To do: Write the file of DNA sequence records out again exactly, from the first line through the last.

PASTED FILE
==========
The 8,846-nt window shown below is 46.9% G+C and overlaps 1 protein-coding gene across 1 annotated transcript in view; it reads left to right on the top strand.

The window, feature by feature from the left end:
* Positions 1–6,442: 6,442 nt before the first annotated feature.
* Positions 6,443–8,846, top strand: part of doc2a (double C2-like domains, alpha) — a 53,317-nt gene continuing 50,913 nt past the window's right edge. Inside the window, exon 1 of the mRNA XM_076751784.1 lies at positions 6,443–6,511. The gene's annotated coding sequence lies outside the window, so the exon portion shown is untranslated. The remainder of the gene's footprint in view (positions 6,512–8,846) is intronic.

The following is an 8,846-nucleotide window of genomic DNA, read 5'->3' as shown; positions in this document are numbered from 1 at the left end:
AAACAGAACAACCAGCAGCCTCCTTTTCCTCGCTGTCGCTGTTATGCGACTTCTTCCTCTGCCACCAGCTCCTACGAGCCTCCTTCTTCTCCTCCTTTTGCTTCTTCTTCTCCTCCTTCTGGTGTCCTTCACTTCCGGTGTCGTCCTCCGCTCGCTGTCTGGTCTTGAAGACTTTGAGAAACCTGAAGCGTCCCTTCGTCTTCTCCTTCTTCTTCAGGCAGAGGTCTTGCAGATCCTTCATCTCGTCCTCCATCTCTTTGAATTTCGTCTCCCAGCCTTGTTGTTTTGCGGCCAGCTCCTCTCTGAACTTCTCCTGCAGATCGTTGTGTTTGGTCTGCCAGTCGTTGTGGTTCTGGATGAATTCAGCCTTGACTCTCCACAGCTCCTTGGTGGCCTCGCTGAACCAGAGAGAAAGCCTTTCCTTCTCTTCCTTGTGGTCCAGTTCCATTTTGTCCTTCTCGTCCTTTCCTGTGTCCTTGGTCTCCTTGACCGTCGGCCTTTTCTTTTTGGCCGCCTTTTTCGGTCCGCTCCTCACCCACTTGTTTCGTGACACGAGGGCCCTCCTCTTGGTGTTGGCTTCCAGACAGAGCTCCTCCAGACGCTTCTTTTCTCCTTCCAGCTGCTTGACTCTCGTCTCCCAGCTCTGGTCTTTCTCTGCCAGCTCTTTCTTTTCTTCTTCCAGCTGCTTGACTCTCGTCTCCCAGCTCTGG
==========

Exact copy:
The 8,846-nt window shown below is 46.9% G+C and overlaps 1 protein-coding gene across 1 annotated transcript in view; it reads left to right on the top strand.

The window, feature by feature from the left end:
* Positions 1–6,442: 6,442 nt before the first annotated feature.
* Positions 6,443–8,846, top strand: part of doc2a (double C2-like domains, alpha) — a 53,317-nt gene continuing 50,913 nt past the window's right edge. Inside the window, exon 1 of the mRNA XM_076751784.1 lies at positions 6,443–6,511. The gene's annotated coding sequence lies outside the window, so the exon portion shown is untranslated. The remainder of the gene's footprint in view (positions 6,512–8,846) is intronic.

The following is an 8,846-nucleotide window of genomic DNA, read 5'->3' as shown; positions in this document are numbered from 1 at the left end:
AAACAGAACAACCAGCAGCCTCCTTTTCCTCGCTGTCGCTGTTATGCGACTTCTTCCTCTGCCACCAGCTCCTACGAGCCTCCTTCTTCTCCTCCTTTTGCTTCTTCTTCTCCTCCTTCTGGTGTCCTTCACTTCCGGTGTCGTCCTCCGCTCGCTGTCTGGTCTTGAAGACTTTGAGAAACCTGAAGCGTCCCTTCGTCTTCTCCTTCTTCTTCAGGCAGAGGTCTTGCAGATCCTTCATCTCGTCCTCCATCTCTTTGAATTTCGTCTCCCAGCCTTGTTGTTTTGCGGCCAGCTCCTCTCTGAACTTCTCCTGCAGATCGTTGTGTTTGGTCTGCCAGTCGTTGTGGTTCTGGATGAATTCAGCCTTGACTCTCCACAGCTCCTTGGTGGCCTCGCTGAACCAGAGAGAAAGCCTTTCCTTCTCTTCCTTGTGGTCCAGTTCCATTTTGTCCTTCTCGTCCTTTCCTGTGTCCTTGGTCTCCTTGACCGTCGGCCTTTTCTTTTTGGCCGCCTTTTTCGGTCCGCTCCTCACCCACTTGTTTCGTGACACGAGGGCCCTCCTCTTGGTGTTGGCTTCCAGACAGAGCTCCTCCAGACGCTTCTTTTCTCCTTCCAGCTGCTTGACTCTCGTCTCCCAGCTCTGGTCTTTCTCTGCCAGCTCTTTCTTTTCTTCTTCCAGCTGCTTGACTCTCGTCTCCCAGCTCTGG